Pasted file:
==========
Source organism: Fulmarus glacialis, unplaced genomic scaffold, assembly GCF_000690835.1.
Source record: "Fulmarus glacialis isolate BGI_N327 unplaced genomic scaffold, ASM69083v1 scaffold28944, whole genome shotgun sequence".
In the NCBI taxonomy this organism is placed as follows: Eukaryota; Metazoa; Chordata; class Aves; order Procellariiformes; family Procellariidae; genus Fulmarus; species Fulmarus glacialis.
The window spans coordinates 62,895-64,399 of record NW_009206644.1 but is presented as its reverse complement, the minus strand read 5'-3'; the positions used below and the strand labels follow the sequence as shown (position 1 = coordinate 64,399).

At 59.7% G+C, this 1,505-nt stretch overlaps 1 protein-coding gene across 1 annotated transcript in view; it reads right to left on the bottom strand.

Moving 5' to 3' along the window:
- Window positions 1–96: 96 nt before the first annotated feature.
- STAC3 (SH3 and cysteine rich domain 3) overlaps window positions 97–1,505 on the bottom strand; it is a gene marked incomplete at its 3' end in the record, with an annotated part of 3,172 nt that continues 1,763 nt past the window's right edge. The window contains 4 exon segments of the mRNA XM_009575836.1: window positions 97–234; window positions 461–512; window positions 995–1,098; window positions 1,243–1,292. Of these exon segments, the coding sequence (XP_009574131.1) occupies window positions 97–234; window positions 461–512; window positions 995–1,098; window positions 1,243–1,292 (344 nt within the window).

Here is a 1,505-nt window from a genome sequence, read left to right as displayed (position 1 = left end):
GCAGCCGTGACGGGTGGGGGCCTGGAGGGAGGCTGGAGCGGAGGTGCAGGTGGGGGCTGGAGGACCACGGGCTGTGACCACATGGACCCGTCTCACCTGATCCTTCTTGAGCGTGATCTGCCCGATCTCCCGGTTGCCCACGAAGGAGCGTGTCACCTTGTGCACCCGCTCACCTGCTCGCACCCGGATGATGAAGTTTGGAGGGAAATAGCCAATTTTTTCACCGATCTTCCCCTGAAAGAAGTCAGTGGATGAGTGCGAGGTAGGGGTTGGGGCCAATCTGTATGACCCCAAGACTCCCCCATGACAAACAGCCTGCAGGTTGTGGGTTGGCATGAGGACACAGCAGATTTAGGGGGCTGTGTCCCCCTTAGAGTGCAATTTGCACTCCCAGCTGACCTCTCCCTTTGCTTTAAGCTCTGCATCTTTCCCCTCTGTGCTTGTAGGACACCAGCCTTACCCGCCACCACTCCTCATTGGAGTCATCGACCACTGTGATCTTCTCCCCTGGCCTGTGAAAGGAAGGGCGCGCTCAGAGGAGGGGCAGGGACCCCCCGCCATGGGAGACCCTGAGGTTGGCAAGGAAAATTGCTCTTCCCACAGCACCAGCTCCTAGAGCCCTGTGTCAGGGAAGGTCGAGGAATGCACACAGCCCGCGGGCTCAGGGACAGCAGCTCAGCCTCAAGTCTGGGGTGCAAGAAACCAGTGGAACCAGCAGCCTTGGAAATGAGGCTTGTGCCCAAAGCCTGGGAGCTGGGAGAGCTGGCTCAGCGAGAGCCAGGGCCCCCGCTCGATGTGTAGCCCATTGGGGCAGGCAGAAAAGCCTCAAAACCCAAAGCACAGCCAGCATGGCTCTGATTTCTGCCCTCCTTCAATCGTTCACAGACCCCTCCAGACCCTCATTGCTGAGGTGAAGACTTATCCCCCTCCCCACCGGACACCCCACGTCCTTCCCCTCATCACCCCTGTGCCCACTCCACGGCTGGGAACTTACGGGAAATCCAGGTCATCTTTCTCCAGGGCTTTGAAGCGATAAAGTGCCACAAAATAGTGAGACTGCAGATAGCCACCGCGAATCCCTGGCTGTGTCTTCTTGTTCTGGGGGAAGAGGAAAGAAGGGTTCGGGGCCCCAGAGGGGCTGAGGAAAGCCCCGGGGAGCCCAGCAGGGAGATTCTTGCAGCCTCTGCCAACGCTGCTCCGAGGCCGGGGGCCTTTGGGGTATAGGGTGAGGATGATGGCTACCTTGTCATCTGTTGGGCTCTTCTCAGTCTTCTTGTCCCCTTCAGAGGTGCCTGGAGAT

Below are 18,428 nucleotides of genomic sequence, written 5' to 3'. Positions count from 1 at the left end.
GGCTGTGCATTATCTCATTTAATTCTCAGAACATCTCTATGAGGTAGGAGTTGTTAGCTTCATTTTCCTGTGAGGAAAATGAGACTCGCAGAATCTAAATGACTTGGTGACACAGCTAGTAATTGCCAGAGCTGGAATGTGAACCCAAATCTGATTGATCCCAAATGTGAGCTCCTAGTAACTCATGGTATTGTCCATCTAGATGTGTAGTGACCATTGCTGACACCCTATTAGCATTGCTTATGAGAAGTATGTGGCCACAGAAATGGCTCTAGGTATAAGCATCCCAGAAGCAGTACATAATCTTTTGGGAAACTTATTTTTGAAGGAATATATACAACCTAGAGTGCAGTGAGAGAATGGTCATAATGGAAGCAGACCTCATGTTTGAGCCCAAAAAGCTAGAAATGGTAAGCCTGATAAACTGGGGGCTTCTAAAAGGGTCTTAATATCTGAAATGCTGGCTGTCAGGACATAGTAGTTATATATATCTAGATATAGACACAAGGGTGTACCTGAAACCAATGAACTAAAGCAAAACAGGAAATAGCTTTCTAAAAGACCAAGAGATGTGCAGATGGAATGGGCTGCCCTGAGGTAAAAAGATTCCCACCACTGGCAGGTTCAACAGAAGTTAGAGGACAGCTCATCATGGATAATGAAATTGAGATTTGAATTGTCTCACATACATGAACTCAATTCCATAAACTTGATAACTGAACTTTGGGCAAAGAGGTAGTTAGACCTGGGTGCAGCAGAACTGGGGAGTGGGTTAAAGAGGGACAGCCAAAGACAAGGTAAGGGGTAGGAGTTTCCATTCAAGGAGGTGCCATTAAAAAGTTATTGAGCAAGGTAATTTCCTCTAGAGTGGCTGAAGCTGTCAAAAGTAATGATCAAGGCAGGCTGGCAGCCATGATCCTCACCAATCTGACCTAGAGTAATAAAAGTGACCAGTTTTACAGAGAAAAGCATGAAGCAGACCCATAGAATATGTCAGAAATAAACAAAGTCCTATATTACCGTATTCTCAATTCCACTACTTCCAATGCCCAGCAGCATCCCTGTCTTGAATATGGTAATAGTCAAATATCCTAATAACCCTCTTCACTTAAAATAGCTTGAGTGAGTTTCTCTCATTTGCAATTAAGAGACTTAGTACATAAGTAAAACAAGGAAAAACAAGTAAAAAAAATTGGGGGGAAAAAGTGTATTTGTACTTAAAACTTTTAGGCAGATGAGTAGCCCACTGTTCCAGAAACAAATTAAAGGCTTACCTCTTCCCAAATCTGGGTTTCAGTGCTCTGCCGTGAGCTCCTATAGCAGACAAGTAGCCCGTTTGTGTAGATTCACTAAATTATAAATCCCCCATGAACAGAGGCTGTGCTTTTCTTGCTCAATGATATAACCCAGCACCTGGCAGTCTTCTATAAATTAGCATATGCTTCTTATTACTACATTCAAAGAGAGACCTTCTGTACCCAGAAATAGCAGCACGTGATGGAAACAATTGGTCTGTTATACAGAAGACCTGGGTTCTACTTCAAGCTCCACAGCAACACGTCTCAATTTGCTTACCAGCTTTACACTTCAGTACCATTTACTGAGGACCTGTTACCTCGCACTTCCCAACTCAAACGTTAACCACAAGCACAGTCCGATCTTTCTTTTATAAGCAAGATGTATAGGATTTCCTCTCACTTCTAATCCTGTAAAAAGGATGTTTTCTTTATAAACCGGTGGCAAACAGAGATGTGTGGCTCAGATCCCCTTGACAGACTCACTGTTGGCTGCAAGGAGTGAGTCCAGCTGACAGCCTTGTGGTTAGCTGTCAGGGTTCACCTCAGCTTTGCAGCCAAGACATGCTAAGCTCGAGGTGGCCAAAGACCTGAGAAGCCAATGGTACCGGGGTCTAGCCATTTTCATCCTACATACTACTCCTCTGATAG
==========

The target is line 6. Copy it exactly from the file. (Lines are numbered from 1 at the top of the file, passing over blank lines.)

Moving 5' to 3' along the window: